Hubbard Creek – Water samples from the dam boat ramp and the Highway 180 Bridge contained no measureable P. parvum cells.
Lake Stamford – Water samples from the marina boat ramp and the Anchor Boat Ramp contained no measureable P. parvum cells.
North Anson – Water samples from the boat ramp on North Anson Reservoir contained no measureable P. parvum cells.
Lake McCarty – Water samples from the boat ramp on Lake McCarty contained no measureable P. parvum cells.
Fort Phantom Hill – Water samples from the East Lake Boat Ramp on Lake Fort Phantom Hill contained no measureable P. parvum cells.
January 5, 2018 – Brazos River Basin
Lake Whitney – Water samples from Lofer’s Bend and Steele Creek contained no measureable P. parvum cells.  Water samples from McCown Valley Park contained low densities of P. parvum cells and were classified as non-toxic to fish.
January 4, 2018 – Brazos River Basin
Possum Kingdom – Water samples from the dam, and Johnson Road had no measureable P. parvum cells. Water samples from Sandy Beach and Deep Elm Arm contained moderate densities of P. parvum cells and were classified as non-toxic to fish.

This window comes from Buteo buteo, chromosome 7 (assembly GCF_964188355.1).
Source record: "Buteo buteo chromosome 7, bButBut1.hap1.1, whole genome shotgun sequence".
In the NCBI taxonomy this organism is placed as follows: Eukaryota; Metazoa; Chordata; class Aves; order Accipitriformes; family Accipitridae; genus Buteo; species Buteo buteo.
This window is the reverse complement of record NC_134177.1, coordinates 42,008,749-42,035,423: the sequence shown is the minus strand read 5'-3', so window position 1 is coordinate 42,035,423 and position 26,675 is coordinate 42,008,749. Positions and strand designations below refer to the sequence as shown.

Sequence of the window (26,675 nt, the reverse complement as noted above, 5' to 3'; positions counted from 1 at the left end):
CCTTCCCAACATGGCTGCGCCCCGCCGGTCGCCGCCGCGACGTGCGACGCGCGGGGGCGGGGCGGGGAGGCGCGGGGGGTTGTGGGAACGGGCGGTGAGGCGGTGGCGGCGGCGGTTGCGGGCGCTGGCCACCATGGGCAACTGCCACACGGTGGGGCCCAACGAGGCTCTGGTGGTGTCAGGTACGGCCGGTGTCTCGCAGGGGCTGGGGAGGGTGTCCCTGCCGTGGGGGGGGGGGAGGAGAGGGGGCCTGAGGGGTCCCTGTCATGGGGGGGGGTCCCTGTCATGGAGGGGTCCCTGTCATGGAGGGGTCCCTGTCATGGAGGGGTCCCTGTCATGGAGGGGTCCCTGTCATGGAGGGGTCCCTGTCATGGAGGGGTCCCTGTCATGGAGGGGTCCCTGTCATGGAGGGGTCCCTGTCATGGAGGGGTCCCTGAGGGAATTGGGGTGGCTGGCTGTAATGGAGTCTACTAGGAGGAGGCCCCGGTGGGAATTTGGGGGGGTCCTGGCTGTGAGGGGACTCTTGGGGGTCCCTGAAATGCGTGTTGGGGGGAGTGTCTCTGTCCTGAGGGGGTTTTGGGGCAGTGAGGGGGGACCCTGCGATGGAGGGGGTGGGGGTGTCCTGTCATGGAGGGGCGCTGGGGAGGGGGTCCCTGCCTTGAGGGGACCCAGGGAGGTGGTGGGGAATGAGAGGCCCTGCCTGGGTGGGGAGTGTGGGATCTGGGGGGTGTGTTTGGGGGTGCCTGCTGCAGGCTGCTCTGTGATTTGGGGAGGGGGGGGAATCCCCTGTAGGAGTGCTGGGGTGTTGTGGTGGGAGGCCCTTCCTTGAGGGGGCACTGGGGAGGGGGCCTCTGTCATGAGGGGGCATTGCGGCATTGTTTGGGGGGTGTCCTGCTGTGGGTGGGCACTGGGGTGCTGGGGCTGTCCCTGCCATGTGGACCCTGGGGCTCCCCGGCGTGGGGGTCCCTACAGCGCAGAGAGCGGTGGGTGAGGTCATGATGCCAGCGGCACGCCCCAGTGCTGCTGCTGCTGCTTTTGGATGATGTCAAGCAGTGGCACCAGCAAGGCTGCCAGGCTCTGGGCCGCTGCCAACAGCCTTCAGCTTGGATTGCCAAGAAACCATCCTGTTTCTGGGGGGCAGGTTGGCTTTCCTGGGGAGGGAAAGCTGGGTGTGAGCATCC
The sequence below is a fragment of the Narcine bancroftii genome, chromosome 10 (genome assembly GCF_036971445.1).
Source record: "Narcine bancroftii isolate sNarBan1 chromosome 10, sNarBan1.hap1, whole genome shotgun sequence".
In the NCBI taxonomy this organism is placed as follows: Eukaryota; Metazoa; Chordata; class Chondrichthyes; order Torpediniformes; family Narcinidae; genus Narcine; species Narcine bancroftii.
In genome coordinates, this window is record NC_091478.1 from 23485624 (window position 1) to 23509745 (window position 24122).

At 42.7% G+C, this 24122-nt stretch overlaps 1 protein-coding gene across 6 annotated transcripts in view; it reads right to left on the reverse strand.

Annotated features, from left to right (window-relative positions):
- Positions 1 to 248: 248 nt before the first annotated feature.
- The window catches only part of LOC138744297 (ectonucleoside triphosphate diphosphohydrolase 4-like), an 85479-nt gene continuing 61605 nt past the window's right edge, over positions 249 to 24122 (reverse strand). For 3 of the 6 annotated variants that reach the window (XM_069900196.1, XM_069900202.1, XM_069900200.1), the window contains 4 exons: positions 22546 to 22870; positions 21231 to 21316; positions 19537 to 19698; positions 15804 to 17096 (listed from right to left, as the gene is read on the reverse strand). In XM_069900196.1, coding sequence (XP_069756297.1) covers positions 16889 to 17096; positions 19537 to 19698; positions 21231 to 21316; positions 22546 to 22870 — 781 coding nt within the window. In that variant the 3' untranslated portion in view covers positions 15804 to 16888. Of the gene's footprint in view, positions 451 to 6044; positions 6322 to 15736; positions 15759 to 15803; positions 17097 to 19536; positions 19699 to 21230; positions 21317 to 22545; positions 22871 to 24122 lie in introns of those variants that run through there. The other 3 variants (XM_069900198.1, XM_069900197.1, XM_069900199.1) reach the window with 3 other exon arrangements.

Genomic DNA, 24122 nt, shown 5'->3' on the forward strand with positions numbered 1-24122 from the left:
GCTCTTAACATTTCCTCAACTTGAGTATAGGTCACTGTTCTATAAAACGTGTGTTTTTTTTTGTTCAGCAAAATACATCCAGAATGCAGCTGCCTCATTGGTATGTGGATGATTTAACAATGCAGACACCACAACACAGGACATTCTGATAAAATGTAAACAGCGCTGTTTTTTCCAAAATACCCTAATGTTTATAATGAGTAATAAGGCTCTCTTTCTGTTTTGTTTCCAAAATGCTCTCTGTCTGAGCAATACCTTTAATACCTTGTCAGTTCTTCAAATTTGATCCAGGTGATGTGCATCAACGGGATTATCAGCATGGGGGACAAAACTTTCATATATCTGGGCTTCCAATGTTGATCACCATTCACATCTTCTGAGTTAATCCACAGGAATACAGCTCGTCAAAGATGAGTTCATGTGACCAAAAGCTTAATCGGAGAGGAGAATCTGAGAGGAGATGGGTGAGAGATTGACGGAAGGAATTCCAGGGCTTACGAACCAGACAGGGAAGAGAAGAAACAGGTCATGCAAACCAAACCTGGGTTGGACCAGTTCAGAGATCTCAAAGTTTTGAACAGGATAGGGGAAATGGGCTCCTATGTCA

January 3, 2018 – Rio Grande Basin
CJ Kelly Park (Midland) – Water samples from CJ Kelly Park contained high densities of P. parvum cells but were not considered toxic to fish.
Beal Park (Midland) – Water samples from Beal Park contained low densities of P. parvum cells and were classified has having a low toxicity to fish.
Comanche Trails Park (Odessa) – Water samples from Comanche Trails Park had no measureable P. parvum cells.
January 3, 2018 – Colorado River Basin
O.H. Ivie – Water samples from the Abilene Pump Station and the Concho River Arm on Lake O.H. Ivie contained no measureable P. parvum cells.
January 3, 2018 – Brazos River Basin
Lake Granbury – Water samples from the dam, the FM 51 Bridge, and the US Business 377 Bridge all had low densities of P. parvum cells and were not classified as toxic to fish.
 
December 13, 2017 – Brazos River Basin
Lake Sweetwater – A water sample from the Lake Sweetwater Boat Ramp contained moderate densities of P. parvum cells and was classified as moderately toxic to fish.
Lake Kirby – A water sample from the Lake Kirby Boat Ramp contained low densities of P. parvum cells and was considered non-toxic to fish.
Hubbard Creek – Water samples from the dam boat ramp and the Highway 180 Bridge contained no measureable P. parvum cells.
Lake Stamford – Water samples collected from the Marina Boat Ramp and the Anchor Boat Ramp had no measureable P. parvum cells.